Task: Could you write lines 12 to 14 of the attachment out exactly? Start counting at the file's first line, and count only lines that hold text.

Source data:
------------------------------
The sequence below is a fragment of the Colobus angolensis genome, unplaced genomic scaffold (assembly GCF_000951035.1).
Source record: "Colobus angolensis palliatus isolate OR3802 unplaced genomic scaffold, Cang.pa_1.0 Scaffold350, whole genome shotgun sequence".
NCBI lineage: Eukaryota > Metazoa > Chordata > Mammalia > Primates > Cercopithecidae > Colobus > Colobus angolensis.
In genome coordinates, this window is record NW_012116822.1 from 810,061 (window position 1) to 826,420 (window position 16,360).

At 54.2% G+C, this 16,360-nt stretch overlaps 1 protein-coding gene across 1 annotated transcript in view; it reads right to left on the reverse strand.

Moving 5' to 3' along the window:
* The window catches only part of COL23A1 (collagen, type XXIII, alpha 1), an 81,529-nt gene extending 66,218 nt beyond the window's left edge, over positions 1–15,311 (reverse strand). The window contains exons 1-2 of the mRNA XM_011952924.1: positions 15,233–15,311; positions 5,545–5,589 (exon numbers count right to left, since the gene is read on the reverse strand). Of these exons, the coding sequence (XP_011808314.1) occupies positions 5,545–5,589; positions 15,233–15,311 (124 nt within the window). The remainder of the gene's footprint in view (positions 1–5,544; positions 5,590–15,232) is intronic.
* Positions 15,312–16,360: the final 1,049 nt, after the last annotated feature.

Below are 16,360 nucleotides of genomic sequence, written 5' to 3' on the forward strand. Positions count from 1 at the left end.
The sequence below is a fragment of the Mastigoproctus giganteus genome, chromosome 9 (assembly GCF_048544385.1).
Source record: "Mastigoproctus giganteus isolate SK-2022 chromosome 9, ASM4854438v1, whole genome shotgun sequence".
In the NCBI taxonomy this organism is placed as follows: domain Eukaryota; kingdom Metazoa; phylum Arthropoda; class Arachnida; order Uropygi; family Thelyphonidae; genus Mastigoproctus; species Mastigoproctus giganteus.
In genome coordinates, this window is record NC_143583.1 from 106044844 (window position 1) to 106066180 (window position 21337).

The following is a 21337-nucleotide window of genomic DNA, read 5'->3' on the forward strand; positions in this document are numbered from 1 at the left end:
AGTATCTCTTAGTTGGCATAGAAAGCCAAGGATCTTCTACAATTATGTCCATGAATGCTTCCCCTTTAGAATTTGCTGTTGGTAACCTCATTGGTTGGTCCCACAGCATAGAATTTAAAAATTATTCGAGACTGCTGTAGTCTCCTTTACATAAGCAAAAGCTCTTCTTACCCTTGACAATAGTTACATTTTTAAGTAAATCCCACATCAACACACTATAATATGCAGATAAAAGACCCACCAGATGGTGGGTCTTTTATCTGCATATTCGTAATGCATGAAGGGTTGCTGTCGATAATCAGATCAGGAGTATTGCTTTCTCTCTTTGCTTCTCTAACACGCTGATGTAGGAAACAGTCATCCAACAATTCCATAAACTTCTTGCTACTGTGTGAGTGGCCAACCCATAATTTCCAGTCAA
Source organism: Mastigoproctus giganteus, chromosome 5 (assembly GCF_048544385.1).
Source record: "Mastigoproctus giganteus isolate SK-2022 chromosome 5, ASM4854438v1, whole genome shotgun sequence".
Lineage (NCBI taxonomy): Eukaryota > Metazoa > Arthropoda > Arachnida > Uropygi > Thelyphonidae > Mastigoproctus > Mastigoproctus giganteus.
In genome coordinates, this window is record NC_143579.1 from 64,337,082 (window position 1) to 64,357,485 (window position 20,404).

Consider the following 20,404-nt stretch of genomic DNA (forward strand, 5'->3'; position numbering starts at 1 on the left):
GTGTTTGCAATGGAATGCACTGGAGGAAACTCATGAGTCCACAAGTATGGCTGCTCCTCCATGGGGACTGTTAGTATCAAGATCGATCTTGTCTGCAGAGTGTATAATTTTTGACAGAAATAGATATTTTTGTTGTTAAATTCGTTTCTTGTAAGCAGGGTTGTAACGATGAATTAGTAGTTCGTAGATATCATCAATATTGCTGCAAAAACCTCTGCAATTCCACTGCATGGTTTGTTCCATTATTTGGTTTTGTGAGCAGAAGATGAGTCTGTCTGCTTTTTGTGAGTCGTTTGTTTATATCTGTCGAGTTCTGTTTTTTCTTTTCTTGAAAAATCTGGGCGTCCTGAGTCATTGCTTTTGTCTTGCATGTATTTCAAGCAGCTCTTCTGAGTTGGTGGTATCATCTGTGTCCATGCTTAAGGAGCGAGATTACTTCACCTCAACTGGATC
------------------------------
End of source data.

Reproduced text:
In the NCBI taxonomy this organism is placed as follows: domain Eukaryota; kingdom Metazoa; phylum Arthropoda; class Arachnida; order Uropygi; family Thelyphonidae; genus Mastigoproctus; species Mastigoproctus giganteus.
In genome coordinates, this window is record NC_143583.1 from 106044844 (window position 1) to 106066180 (window position 21337).

The following is a 21337-nucleotide window of genomic DNA, read 5'->3' on the forward strand; positions in this document are numbered from 1 at the left end: